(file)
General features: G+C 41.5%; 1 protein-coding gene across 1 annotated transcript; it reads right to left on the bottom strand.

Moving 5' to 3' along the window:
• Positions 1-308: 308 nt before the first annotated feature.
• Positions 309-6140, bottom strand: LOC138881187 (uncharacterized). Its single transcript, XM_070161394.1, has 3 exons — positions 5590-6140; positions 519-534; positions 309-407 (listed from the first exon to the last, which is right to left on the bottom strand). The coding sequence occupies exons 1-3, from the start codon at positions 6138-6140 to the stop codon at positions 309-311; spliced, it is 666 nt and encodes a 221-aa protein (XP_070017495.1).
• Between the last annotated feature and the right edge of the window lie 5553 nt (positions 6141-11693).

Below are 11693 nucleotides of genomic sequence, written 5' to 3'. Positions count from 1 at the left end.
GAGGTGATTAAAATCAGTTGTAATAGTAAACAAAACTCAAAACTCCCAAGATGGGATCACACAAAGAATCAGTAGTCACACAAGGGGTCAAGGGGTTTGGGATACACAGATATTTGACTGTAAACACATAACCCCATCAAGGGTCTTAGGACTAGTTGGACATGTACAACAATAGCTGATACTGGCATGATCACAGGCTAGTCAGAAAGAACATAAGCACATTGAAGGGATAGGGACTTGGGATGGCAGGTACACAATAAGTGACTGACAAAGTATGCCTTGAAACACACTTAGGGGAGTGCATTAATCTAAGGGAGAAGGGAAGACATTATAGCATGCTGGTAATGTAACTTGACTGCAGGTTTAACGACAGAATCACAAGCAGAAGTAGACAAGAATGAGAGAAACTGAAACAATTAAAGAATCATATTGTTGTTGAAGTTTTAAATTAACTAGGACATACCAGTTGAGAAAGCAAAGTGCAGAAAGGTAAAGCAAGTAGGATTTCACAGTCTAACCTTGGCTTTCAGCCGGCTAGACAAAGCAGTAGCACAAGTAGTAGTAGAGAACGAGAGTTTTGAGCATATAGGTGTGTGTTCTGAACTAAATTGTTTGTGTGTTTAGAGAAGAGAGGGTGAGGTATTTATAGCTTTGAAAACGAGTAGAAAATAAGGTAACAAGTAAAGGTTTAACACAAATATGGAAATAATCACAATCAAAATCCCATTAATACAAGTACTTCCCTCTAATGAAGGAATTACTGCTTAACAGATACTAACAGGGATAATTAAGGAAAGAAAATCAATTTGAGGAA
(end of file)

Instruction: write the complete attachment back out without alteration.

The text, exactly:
General features: G+C 41.5%; 1 protein-coding gene across 1 annotated transcript; it reads right to left on the bottom strand.

Moving 5' to 3' along the window:
• Positions 1-308: 308 nt before the first annotated feature.
• Positions 309-6140, bottom strand: LOC138881187 (uncharacterized). Its single transcript, XM_070161394.1, has 3 exons — positions 5590-6140; positions 519-534; positions 309-407 (listed from the first exon to the last, which is right to left on the bottom strand). The coding sequence occupies exons 1-3, from the start codon at positions 6138-6140 to the stop codon at positions 309-311; spliced, it is 666 nt and encodes a 221-aa protein (XP_070017495.1).
• Between the last annotated feature and the right edge of the window lie 5553 nt (positions 6141-11693).

Below are 11693 nucleotides of genomic sequence, written 5' to 3'. Positions count from 1 at the left end.
GAGGTGATTAAAATCAGTTGTAATAGTAAACAAAACTCAAAACTCCCAAGATGGGATCACACAAAGAATCAGTAGTCACACAAGGGGTCAAGGGGTTTGGGATACACAGATATTTGACTGTAAACACATAACCCCATCAAGGGTCTTAGGACTAGTTGGACATGTACAACAATAGCTGATACTGGCATGATCACAGGCTAGTCAGAAAGAACATAAGCACATTGAAGGGATAGGGACTTGGGATGGCAGGTACACAATAAGTGACTGACAAAGTATGCCTTGAAACACACTTAGGGGAGTGCATTAATCTAAGGGAGAAGGGAAGACATTATAGCATGCTGGTAATGTAACTTGACTGCAGGTTTAACGACAGAATCACAAGCAGAAGTAGACAAGAATGAGAGAAACTGAAACAATTAAAGAATCATATTGTTGTTGAAGTTTTAAATTAACTAGGACATACCAGTTGAGAAAGCAAAGTGCAGAAAGGTAAAGCAAGTAGGATTTCACAGTCTAACCTTGGCTTTCAGCCGGCTAGACAAAGCAGTAGCACAAGTAGTAGTAGAGAACGAGAGTTTTGAGCATATAGGTGTGTGTTCTGAACTAAATTGTTTGTGTGTTTAGAGAAGAGAGGGTGAGGTATTTATAGCTTTGAAAACGAGTAGAAAATAAGGTAACAAGTAAAGGTTTAACACAAATATGGAAATAATCACAATCAAAATCCCATTAATACAAGTACTTCCCTCTAATGAAGGAATTACTGCTTAACAGATACTAACAGGGATAATTAAGGAAAGAAAATCAATTTGAGGAA